Notes From the Halls — and Chambers — of Justice

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A Surprising Advocate of Medical Marijuana
Drug czar designate John P. Walters is likely to surprise his critics on the left if, as is likely, he is asked about medical marijuana during his confirmation hearings. Although staunchly conservative on drug and crime issues, Walters is expected to testify that he thinks the government should consider loosening federal rules so that doctors can prescribe or recommend marijuana for certain seriously ill patients.

During the Bush I administration, then drug czar William Bennett and Walters, his deputy, opposed a decision by the Department of Health and Human Services to end the so-called "compassionate exemption" permitting doctors to use marijuana to alleviate the suffering of people with cancer, AIDs and other chronic or debilitating ailments. Bennett and Walters argued that while zero tolerance was appropriate in most circumstances, there was nothing to be gained by denying marijuana to individuals who were suffering, even though the medicinal worth of the drug had not been proven scientifically.

It was more important, they argued, to remember that public support was crucial to the effectiveness of a national policy on drugs. If a lot of people thought the government's policy was cruel and unfair, the government needed to make a better case for its position, or else drop its opposition to experimental marijuana use for humanitarian purposes. Walters' position today, as it was then, says a source familiar with his thinking, is that "drug policy, if properly formulated, needs to be humane and responsible to be effective." Since polls show that many Americans support the use of medical marijuana, Walters is expected to be an advocate for marijuana policy reform on this narrow but highly emotional issue.

Replacing Mary Jo White
Rumors continue to swirl that U.S. Attorney Mary Jo White will leave her job in the southern district of New York this summer — especially now that the East Africa bombing trial is nearly over. In the early days of the Bush administration, a source said that she would be kept on at least as long as the trial continued. Guilty verdicts on all 302 counts against the four defendants were handed down May 29, a major coup for White's office. Now the case enters the penalty phase. Two of those convicted, Mohamed Rashed Daoud Al-'Owhali, 24, of Saudi Arabia and Khalfan Khamis Mohamed, 27, of Tanzania, face the death penalty. The process calls for a mini-trial in which prosecutors and defense lawyers will put on witnesses for and against each man. Al-'Owhali's proceedings started Tuesday and are expected to run for roughly two weeks. Mohamed's sentencing phase will take another two weeks. If the administration sticks to its earlier statements, that means White has at least a month to order her affairs.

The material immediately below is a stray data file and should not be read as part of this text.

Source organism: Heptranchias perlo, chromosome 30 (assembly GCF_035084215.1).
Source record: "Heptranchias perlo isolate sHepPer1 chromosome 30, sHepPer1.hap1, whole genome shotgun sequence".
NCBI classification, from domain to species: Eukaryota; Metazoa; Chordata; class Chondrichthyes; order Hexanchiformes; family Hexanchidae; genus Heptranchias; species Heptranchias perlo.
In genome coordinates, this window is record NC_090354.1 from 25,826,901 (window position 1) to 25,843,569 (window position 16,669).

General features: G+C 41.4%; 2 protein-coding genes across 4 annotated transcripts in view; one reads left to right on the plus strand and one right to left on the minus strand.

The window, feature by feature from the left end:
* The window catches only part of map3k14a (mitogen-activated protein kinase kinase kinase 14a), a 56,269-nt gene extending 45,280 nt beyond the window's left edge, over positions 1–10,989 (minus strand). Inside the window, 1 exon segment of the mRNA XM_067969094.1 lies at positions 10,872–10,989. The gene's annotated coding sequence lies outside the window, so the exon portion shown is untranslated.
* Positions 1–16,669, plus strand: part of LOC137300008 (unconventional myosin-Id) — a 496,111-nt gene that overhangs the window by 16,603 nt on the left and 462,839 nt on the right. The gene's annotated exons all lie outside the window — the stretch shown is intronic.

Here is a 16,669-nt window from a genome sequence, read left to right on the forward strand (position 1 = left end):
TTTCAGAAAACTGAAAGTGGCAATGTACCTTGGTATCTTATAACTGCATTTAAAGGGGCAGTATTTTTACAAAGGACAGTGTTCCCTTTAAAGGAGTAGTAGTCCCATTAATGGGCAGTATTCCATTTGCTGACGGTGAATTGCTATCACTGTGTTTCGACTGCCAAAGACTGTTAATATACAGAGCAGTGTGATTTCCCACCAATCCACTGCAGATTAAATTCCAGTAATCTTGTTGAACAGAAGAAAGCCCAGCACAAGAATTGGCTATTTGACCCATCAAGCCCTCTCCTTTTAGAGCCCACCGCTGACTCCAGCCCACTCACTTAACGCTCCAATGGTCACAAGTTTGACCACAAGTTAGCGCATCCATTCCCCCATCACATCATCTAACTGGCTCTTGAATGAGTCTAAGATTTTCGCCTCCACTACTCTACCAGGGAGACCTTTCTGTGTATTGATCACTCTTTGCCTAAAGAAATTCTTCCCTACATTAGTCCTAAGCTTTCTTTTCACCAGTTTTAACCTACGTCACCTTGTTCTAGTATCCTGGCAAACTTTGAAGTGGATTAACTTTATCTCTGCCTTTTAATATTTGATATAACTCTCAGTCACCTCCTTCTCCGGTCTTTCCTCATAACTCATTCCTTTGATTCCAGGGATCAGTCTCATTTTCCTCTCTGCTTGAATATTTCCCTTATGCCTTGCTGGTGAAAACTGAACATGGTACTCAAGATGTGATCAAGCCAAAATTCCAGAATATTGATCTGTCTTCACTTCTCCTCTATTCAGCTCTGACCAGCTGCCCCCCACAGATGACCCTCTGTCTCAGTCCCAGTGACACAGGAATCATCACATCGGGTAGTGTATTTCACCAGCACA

White's office has been working at a rapid clip on the pardons investigation as well as the probe of New Jersey Sen. Robert Torricelli. In the Marc Rich portion of the pardons inquiry, former White House counsel and Rich lobbyist Jack Quinn testified before the grand jury a total of four times — and none of the occasions were pleasant. Two Texans who claim they were defrauded by Roger Clinton, the former president's brother, are scheduled to testify in June. In the Torricelli probe, prosecutors are trying to amass enough physical and other evidence to overcome the fact that the senator's chief accuser, David Chang, is a known and profligate liar.

Among the names that have floated to replace White are Gov. George Pataki's counsel, James McGuire, and criminal lawyer Thomas Engel, a former federal prosecutor in N.Y. and a Federalist Society member. But the change in control of the Senate could give Democratic Sen. Chuck Schumer a bit more sway in the choice.

Ashcroft and the Second Amendment
John Ashcroft's letter to the National Rifle Association saying that the Constitution protects individual gun ownership rights prompted a frantic call from a U.S. Attorney's office in Texas to Department of Justice headquarters at 10th & Pennsylvania. The Attorney General's position isn't in sync with court rulings over the last six decades, including a 1939 Supreme Court decision, holding that the Second Amendment right applies to the states, rather than individuals.

Furthermore, lawyers in the department's criminal division, which handles gun crimes, weren't given a heads-up that the reversal in policy was coming. Nor were federal prosecutors in Texas, who have handled the one recent case in which the defendant has argued that his Second Amendment rights were violated when he was charged for possessing a small arsenal of pistols and semi-automatic weapons while under a restraining order taken out by his wife.

In that case, a federal judge in Lubbock bought the argument and dismissed the gun charges against defendant Timothy Joe Emerson, a doctor. The government is awaiting a decision of its appeal. If this decision too goes against the government — which seems unlikely, given the bulk of precedent favoring the feds' position — the question is now whether the Ashcroft Justice Department would try to take the case to the Supreme Court or simply let it drop. Also at issue is whether Ashcroft's letter, which was read aloud by an NRA official at the group's convention in Kansas City, will prompt gun-rights groups to begin an onslaught of lawsuits challenging restrictions on firearms ownership.